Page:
If reality TV is your guilty pleasure, you are about to be introduced to a whole new level of guilt: a reality show filmed in the home of a man, his mistress and his celebrity wife, who is incapacitated by Alzheimer’s.
Bravo network has reportedly green-lit a reality TV show featuring the former television executive Dan Gasby, who lives with his wife B. Smith, who has Alzheimer’s, and his mistress, Alex Lerner.
After almost 30 years of marriage to Ms. Smith, a former model and TV host, last year Mr. Gasby publicly announced that he was in a romantic relationship with Ms. Lerner and that she lives with him and his wife. Now Mr. Gasby has invited cameras in to record the life he leads with his smiling mistress and his smiling, dementia-stricken wife in order to destigmatize the choice he has made.
Maybe you believe (and I do not) that we should be released from our marriage vows if our spouses no longer please and fulfill us. But even if that is your idea of compassion, Mr. Gasby’s arrangement is nakedly exploitative. People magazine reports, “Gasby has told Smith about his relationship with Lerner, though it doesn’t seem to register.” Just as a sleeping woman cannot agree to sex, a woman with dementia cannot consent to being cheated on, and she cannot consent to be part of a TV show about her exploitation. She is a prop in a farcical theater piece about progressive love, trotted out to illustrate the virtue of the very man who is exploiting her.
When all this shouting of once-private things brings applause, we begin to believe that being quiet is the same as being ashamed.
Marriage as an institution may be public, but the love between husband and wife is, by definition, private. You inside me. It does not get any more private than that. And yet this reality show is part of a push to turn marriage inside out—to publicly share and spotlight that most intimate of betrayals, infidelity.
And that is what makes my blood run cold: how public Mr. Gasby and his mistress have made their deeds. Why have they done this? Because they know the power of the word “destigmatize.”
Destigmatization is a mixed bag. Sometimes, society has unjustly frowned on behaviors that are morally neutral or even laudable, and so we do a brave and selfless thing by making them as public as possible. Mental illness, for instance, should not be whispered about; it should be discussed openly, so it can be understood and treated, and so those who suffer feel less alone. Breastfeeding should not be shunted away under a blanket; it should be part of everyday life. Gay people should not be shamed and cowed; they should be accepted and treated as sons and daughters of God. It can be a true act of love to shout about something once considered shameful.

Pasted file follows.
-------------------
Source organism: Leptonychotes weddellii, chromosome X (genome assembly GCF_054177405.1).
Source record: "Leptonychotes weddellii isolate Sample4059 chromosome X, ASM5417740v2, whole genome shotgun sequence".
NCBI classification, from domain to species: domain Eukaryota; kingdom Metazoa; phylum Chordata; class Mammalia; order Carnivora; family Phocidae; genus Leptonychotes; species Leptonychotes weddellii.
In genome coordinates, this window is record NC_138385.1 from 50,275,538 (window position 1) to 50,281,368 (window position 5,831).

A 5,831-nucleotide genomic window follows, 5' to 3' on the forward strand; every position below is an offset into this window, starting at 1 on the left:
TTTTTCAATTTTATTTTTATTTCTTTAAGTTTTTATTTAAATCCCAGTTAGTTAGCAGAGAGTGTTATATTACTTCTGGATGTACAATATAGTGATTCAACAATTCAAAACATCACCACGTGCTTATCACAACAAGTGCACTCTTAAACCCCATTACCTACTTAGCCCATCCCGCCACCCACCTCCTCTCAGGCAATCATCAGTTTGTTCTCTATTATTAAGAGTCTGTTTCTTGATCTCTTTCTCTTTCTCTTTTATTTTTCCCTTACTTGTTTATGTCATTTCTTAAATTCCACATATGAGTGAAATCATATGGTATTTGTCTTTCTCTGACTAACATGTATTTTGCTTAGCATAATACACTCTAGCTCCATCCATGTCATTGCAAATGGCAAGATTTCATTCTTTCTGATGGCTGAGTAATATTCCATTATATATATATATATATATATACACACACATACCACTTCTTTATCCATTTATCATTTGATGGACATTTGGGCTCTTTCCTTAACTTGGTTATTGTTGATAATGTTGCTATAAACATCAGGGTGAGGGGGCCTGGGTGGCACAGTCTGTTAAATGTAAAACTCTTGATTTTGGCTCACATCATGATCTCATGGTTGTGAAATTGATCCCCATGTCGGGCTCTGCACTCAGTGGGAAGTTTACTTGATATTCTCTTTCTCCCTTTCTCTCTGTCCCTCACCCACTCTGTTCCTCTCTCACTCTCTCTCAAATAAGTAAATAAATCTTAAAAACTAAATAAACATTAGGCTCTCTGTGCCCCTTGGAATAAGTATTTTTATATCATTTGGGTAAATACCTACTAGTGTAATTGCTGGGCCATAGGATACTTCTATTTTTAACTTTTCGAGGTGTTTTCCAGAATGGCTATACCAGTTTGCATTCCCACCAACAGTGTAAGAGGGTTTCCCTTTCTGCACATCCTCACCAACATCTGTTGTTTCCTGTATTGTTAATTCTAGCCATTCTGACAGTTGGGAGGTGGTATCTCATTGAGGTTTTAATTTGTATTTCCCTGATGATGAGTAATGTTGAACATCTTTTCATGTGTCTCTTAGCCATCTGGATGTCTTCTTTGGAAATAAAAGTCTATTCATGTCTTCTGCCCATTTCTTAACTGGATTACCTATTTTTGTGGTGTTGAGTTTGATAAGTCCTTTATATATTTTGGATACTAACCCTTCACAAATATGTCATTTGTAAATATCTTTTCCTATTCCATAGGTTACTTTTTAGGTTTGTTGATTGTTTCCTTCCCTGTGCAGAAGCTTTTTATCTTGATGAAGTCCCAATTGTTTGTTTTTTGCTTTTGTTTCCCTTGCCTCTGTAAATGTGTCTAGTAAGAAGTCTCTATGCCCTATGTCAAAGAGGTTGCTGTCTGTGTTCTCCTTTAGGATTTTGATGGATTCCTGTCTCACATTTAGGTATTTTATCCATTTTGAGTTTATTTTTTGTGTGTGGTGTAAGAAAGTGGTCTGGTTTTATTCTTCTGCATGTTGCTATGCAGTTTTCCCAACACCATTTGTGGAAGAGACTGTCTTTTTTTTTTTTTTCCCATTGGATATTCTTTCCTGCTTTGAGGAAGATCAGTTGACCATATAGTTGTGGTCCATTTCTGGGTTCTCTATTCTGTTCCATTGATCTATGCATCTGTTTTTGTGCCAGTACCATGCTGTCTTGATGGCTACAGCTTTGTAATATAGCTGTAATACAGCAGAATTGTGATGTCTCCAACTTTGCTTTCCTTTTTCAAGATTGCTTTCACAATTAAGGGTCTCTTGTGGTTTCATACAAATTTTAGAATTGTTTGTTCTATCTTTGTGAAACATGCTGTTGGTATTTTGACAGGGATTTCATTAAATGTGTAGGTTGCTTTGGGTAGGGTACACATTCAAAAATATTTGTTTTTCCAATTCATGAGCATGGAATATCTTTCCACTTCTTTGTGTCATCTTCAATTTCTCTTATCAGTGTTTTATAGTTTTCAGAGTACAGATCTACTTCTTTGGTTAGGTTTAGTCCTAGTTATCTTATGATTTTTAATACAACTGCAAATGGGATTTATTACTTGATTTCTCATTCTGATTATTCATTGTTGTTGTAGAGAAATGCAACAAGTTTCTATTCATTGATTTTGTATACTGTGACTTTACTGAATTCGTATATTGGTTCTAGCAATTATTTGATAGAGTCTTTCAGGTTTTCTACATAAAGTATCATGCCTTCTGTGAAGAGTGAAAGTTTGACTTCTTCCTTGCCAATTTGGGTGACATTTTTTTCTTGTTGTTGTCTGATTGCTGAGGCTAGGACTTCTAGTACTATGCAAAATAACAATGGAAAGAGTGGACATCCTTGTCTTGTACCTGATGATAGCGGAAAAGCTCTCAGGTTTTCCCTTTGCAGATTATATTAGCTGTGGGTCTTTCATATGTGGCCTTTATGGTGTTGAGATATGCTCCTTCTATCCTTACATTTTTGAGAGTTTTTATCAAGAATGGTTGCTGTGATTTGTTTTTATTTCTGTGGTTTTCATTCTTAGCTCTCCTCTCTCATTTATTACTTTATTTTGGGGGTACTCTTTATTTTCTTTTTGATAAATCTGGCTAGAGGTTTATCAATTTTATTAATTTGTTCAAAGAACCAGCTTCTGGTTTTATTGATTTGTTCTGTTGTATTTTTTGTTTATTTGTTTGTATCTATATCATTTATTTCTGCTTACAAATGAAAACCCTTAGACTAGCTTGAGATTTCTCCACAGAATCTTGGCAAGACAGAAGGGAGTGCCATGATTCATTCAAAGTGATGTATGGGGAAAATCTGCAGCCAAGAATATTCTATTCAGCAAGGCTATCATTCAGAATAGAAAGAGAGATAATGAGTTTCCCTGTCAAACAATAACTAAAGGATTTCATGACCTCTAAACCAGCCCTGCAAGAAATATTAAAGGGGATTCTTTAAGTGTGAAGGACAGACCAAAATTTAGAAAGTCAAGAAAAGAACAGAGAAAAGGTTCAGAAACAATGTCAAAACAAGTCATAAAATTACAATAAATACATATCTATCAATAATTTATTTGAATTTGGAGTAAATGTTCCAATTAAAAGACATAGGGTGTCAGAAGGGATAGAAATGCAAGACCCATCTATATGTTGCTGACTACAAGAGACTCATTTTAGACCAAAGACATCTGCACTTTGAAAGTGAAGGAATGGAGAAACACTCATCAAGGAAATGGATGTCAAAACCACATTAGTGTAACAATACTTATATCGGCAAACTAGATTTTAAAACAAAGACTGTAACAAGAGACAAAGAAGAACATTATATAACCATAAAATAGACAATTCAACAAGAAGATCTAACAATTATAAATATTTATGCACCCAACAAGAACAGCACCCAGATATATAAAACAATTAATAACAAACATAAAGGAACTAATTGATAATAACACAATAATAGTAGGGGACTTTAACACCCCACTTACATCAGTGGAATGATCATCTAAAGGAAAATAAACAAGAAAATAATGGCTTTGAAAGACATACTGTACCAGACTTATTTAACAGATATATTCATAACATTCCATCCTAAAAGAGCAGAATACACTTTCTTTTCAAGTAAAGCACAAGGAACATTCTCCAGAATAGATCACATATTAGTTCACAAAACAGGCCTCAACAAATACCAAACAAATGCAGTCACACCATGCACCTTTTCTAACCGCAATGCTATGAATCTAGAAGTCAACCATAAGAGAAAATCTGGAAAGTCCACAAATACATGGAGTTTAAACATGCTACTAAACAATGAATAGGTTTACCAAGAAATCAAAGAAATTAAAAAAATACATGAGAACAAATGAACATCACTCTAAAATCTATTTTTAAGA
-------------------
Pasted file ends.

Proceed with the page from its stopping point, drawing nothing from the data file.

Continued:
But the thing about shouting is that it is disorienting by design. It makes it hard, in the sheer confusion of noise, to know what is actually being said. When we want something—especially when we want to do something to somebody else—we intentionally blur the lines between healthy destigmatization and the normalization of perversion, of sin, of crime. It is all just shouting.
Love demands attention to the person in front of you, without cameras, without documentation, without applause.
We are exhorted to shout our abortions, to shout with laughter over porn addiction, to shout with pride at being a racist. To shout about everything. Most especially, to shout about treating each other as objects, objects to have sex with, objects to despise, objects to kill. When all this shouting of once-private things brings applause, we begin to believe that being quiet is the same as being ashamed, that there is something shameful in privacy itself. We begin to judge our actions not on their merits but on how public we are willing to make them.
But true acts of love are rarely public. Love demands intimacy. Love demands quiet. Love demands attention to the person in front of you, without cameras, without documentation, without applause. Sooner or later, love demands privacy. But in the culture of the shout, the intimate heat of the crucible of suffering is replaced by the heat of the Klieg lights, which reveal without transforming.
What happens when public interest dries up? What will the Gasby-Smith-Lerner triad come to when the cameras inevitably lose interest and go away?
We should pray for the strength to let our blood flow now, while we live, for the sake of love. We should pray to be stigmatized.
“I love my wife, but I can’t let her take away my life,” Mr. Gasby said. But there will come a time when his life will be taken away, and he will be alone. Whether we know it or not, we live in preparation to die. Love is all we take to the grave.
What is a stigma? Etymologically, it is the mark left when a body is pierced. When we de-stigmatize sins against love, we shout at the Lord: Do not let me be marked. Do not let me be pierced. Do not allow love to spill my blood.
You want to go public with your love? Look at a crucifix. That is what public love looks like. High on a hill, before a crowd, stigmas flowing. That is what authentic public love looks like.
We can shout our sins all we like, but, eventually, we will once again be alone with them. The parade will be over, the rally will end, the pride will pass, the lights will be turned off, the show will fold. Down we will go, into the ground, into the privacy of the grave. We will be alone with God. And then we will cry out for stigmas, cry out for those pierced hands to save us.
We should pray that they will be enough to save us. We should pray for courage when we are put in the painful crucible of love. We should pray for the strength to let our blood flow now, while we live, for the sake of love. We should pray to be stigmatized.